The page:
After docking, we climbed aboard our bus and Tom, our driver, took us to The Old Dutch Mill in Millgrove where we spent a delightful time.  There was a small farm where a goat, some sheep, ducks and swans plus a young 21 day old pony and his parents lived.

If one wished, one could purchase plants in the greenhouse or step inside to buy from the wonderful array of gifts that they had for sale.  There was also a nice little tea room as well which looked very inviting. 
Our bus driver, Tom, got us all safely back to Hamilton in good time and it appeared that everybody present enjoyed themselves.
A small poem I wrote for this occasion. 

Cruising on the Grand River

Flat boat glides along calm river
Gentle waves slap sides
Muddy brown water under bow
Flows by tree lined banks.

Water lilies float on surface
Turtles sun on rocks exposed
Fish jump, making circles
On placid waterway

Roast beef dinner served
Home made bread & pie
Strolling fiddle player
Music while we dine.

Farms and trailer parks
Dot the river banks
As the cruise boat
Moves along the Grand.

The journey finally over
Well fed, contented people
Disembark and go their way
Back to where they came from.


Published in the St. John's newsletter 2010.

I was invited to be the guest speaker for the World Day of Prayer which was held at St. Paul's Presbyterian Church and which consisted of 10 churches participating. I created this little poem as well as a topic on Guyana.
As I had never been to Guyana, I interviewed Guyanese people both in Hamilton and in Toronto so that I could write this topic and  poem accurately.

It really enjoyed talking to the Guyanese friends I have and they were only too happy to share their knowledge of their country, for which I thank them.

I wrote the poem as a rhyming poem for the reason that most folk who come to this noon day event are retired people and they are more accustomed to hearing rhyming poetry than free verse or other forms of poetry. 

Silver and Gold Magazine published this poem as well as a picture.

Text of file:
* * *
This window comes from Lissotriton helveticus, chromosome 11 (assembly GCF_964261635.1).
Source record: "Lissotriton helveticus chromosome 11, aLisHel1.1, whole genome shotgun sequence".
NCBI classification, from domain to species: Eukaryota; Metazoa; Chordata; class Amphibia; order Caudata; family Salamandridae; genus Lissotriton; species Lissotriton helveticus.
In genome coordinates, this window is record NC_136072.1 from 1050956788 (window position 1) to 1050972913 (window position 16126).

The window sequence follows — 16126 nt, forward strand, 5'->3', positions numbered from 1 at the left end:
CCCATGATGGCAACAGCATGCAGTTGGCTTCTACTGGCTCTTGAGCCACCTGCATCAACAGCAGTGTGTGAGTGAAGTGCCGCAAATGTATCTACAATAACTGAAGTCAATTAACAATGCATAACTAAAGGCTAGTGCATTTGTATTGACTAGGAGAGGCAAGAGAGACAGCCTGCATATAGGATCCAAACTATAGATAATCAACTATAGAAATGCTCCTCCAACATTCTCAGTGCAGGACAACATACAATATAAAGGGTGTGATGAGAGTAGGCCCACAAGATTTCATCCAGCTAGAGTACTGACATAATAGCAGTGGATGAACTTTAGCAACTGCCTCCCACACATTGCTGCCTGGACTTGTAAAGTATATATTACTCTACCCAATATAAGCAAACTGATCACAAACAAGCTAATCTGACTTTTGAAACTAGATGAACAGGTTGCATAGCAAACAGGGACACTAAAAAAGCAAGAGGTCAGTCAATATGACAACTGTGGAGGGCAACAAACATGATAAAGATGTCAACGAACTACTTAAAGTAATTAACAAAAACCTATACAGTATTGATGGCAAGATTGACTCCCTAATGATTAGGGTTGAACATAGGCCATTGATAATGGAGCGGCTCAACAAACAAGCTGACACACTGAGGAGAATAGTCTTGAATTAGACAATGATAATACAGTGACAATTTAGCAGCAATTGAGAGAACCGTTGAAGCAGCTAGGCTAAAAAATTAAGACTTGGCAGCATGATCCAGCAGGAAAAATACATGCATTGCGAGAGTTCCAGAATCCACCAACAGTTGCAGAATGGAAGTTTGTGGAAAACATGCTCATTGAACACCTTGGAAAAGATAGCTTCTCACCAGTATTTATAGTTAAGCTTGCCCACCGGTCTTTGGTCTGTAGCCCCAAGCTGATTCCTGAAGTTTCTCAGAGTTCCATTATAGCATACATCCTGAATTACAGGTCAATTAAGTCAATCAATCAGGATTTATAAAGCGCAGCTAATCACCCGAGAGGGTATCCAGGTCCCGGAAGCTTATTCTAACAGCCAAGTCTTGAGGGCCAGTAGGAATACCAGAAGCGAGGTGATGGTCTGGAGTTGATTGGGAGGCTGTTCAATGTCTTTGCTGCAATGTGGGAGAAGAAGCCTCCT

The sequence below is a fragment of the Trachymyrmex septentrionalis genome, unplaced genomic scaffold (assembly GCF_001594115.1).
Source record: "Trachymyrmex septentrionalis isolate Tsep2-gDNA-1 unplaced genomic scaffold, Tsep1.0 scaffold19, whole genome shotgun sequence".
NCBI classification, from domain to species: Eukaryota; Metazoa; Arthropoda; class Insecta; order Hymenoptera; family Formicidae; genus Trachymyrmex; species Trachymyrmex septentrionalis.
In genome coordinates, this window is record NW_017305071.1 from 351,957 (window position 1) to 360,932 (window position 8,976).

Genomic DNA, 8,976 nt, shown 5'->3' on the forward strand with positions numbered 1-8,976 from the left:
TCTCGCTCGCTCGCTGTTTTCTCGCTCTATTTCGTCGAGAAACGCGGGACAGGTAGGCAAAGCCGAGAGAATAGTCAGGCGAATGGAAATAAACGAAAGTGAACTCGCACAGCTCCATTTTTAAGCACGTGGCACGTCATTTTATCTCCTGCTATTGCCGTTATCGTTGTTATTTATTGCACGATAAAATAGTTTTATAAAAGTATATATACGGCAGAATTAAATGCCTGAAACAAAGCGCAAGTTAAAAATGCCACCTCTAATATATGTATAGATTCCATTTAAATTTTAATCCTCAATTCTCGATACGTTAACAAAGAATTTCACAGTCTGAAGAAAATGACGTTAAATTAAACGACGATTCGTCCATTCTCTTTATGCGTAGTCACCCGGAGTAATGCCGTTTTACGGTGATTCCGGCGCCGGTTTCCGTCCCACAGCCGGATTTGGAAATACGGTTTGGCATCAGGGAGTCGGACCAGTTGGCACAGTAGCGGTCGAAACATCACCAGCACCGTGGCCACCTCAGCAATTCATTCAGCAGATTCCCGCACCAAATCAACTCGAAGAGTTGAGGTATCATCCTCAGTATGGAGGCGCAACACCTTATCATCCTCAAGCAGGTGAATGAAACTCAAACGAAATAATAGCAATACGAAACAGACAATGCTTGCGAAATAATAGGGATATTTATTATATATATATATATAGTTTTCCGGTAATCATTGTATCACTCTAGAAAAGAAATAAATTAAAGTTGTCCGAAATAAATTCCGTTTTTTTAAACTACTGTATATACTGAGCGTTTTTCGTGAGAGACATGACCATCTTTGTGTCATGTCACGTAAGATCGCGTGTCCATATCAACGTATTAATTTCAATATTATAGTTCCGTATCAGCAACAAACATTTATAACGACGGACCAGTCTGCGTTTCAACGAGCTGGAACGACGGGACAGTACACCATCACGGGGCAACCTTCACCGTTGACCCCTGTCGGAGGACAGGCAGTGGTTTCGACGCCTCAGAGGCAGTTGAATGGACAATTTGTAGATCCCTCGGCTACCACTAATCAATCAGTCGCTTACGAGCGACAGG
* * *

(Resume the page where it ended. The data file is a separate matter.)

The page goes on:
Rhyming poems are still the most familiar for older people and the best received for this age group.  A rhyming poem in German is very beautiful and I oftentimes get to enjoy hearing poetry in that language as I belong to a German speaking group of ladies.

I hope that this little poem will evoke images of Guyana. 


My name means “Land of Many Waters”
Given to me by my native sons and daughters.

My soil is rich and fertile
Which makes planting very worthwhile

Fruit, sugar cane, and rice are grown
Eggplant, cassava, pineapples are well known

Gold, diamonds and aluminum boxide
Deep within my bowels does reside

Christians, Hindus and Muslims co-exist
Celebrating each others holidays with such bliss

Cricket, volleyball, football and boxing
Are all well known sports my people participate in.

In my rivers swim piranhas and crocodiles
Waiting patiently for an unwary cow

Boa Constrictors, tigers and leopards
From them you must be on your guard

My people are not rich in spite of my many natural gifts
Many barely manage to exist

Many of my people have left to work elsewhere
Sending money home to families, because they care

I am Guyana, a land of many faces
Made up of many races.


Written for the World Day of Prayer
Held at St. Paul’s Presbyterian Church
March 7, 2008

Here is a little poem I wrote which I attached to a jewellery piece which I had made for sale.  It has been performed in public as well. I hope that you will enjoy reading this and that it will bring back memories of pleasant times by the water.


Water washes over me
smoothing my rough edges
shaping me as seasons pass
making me more beautiful

Small children make me skip
as I skim over smooth waters
squeals of delight
as I fly through the air.

Now transformed into jewellery
My new purpose in life!


River stone wrapped.

Taken by a friend of mine five or six years ago

Wilma Seville is active in the Hamilton writing scene, performing her work at various venues.  Her work has been published in England and Canada.  She writes poetry, short stories and articles for magazines and newspapers.  She was a former newspaper staff reporter for a Toronto community newspaper.  She also does volunteer work by sitting on different committees and will be starting to work with the VON to help with their newsletter. She was also an editor for a newsletter in Toronto.

Tuesday, July 26, 2011



I have a reason to be upset
But I won’t take it out on you because of it

I have a reason to be mad
But I won’t yell at you for it

I have a reason to cry
my back grows crooked

I have a reason to love 
That love is endless   

My way of thinking is different from yours
If you think I’m wrong, than maybe I am.  

I will never say I was
That’s me and there’s no way to change who I am  

So if I cry don’t be sad.
There is still a light out there.

Be happy so I can smile at you.


Editor’s Note:  Julia has recently been diagnosed with Scheurmann’s Kyphosis.
Cassie, Julia, Mom Julia  - missing Dad Chris who was at work